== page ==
A month or more ago, I wrote a Monday Morning blogpost about a lovely late fall day in Peninsula State Park, and I knew then I’d be writing again about that wonderful Wisconsin resource before long. I wanted to share some of the facts and figures about this park – Wisconsinites’ favorite place to camp – and some of its history.
Thousands of words can be found online celebrating the Door Peninsula, and in particular the peninsula-shaped park which balloons out to the west and north from the larger peninsula. I think the very best description of the area, the one that is the most fun to read, was written more than a century ago by John Nolen, landscape architect and city planner from the East. Nolen’s description is in his 1909 report, “State Parks for Wisconsin,“ published by Wisconsin’s first State Park Board. (The quotes that follow here are from an online facsimile of that report, at The Wisconsin Historical Society’s “Turning Points in Wisconsin HIstory; I quote from Section IV, pp 32-3.)
Nolen could hardly contain himself as he recommended this site: “. . the finely situated peninsula between Ephraim and Fish Creek. . . including some 3,000 acres, more than eight miles of shoreline with a number of deep water harbors . . .” as a future state park for Wisconsin.
“Would it not be worthwhile for Wisconsin to have such a park?”
Nolen said this site was “wild and as yet unspoiled;” that with nearly every step new vistas opened, alternating between woodland, cliff, land, and water. He also said this: “Reminding one constantly of the coast of Maine, the shore is a never-ending delight. It sweeps from point to point, here a beach of fine sand, there of gravel, then, in contrast, precipitous limestone bluffs. . . the purest of air laden with the fragrance of balsam and pine, with unexcelled facilities for sailing, boating, fishing . . .”
This was a place, he continued, that “might easily become a famous pleasure resort of the highest order,” comparing it to Mackinac Island State Park in Michigan, which, he asserted, was “not one whit more attractive than the proposed Door County park might easily be.” He further noted that the Michigan park contained only 1,000 acres, yet was valued at two million dollars and was visited annually by 200,000 persons. “Would it not be worthwhile for Wisconsin to have a state park with such a record and to secure such a tangible return?”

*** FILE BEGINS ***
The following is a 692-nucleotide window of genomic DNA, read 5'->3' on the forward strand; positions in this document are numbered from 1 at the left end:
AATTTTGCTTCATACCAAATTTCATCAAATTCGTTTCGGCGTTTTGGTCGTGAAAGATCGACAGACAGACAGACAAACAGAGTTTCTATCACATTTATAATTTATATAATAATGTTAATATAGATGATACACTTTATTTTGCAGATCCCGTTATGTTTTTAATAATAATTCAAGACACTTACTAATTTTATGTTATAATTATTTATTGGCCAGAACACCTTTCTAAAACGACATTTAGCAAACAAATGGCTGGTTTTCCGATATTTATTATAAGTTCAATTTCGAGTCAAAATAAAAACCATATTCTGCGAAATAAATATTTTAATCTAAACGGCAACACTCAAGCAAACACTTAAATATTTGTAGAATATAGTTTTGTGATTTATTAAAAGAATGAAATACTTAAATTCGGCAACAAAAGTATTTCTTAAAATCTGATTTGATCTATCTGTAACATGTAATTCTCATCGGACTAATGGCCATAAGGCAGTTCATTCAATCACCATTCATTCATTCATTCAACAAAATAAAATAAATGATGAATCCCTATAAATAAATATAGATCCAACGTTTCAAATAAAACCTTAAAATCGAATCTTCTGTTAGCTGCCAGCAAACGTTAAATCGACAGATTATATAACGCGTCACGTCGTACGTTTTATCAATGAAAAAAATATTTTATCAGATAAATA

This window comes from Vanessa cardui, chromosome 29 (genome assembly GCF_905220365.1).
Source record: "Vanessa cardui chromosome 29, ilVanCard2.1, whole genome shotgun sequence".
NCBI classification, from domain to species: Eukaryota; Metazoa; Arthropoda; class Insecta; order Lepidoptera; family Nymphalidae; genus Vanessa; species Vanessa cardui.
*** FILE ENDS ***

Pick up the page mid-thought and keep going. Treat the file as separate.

As we know, the Wisconsin lawmakers of the day said “yes!” The rest, as they say, “is history.” Today a million visitors a year enjoy the use of the same deep harbors that Nolen talked of. They enjoy those same vistas he hoped the state would protect. In other words, John Nolen’s proposal for creating that state park, has worked out perfectly for us, the citizens of the future he envisioned.
John Nolen’s Good Idea
In addition to fishing, boating, and sailing, as Nolen suggested we might do, we also go hiking and birding in the park, and kayak off its shore line. Many have family traditions involving an annual ride on the Sunset Bike Trail (“Whatever you do, don’t miss the sunset,” advises the Travel Wisconsin website.) And we fill its five campgrounds: Weborg Point, Welker’s Point, Tennison Bay, and Nicolet Bay South and North.
Other things we might do there? Work on our game at the park’s 18-hole golf course. Enjoy performances under the stars by the professional actors of the Northern Sky Theater; or revisit the past at the Eagle Bluff Lighthouse and Museum. Until recently, a large percentage of visitors – on at least one of their park visits – climbed it’s 75 foot observation tower, (now closed; see more information about this below the tower picture). In the winter the park is a top destination for cross-country skiing within the state; sledding and snowshoeing are other options.
It All Started with Madison’s Park and Pleasure Drive Association
Here is just a little more history about “noted landscape architect John Nolen.” Who was he? What brought this city planner from Massachusetts to our north woods in the early 20th century?
In 1908 the leaders of Madison’s Park and Pleasure Drive Association (the forerunner of today’s City of Madison Parks Division) contacted Nolan for help with their vision for improvements in their city. Nolan would eventually become known as “the eminent city planner.” But this was early in his career, and his most notable commissions were all in the future. Nolan had recently graduated from Harvard’s new School of Landscape Architecture (in 1905), where he studied with Frederick Law Olmsted. Nolan had returned to school for this opportunity, having earlier earned a degree the Wharton School at the University of Pennsylvania.
With the help of the Madison civic visionaries who had recruited him, Nolen received at least 3 commissions in the state, including one to draw up a plan for Madison as a Model City. According to this 2011 article in Madison Magazine, this Nolen plan has been “pretty much followed for the last 100 years.”
He also received a commission from the University of Wisconsin, and from the State of Wisconsin – the one which resulted in Nolen’s recommendation for a state park system. Among the four new parks that Nolen suggested, three were established by 1917. Peninsula State Park was established in 1909 , the same year Nolen’s State Parks for Wisconsin was published.
Devil’s Lake State Park was established in 1911. Wyalusing State Park was established in 1917 (originally as Nelson Dewey State Park and renamed in 1937, after a second park was established in honor of Dewey, Wisconsin’s first governor).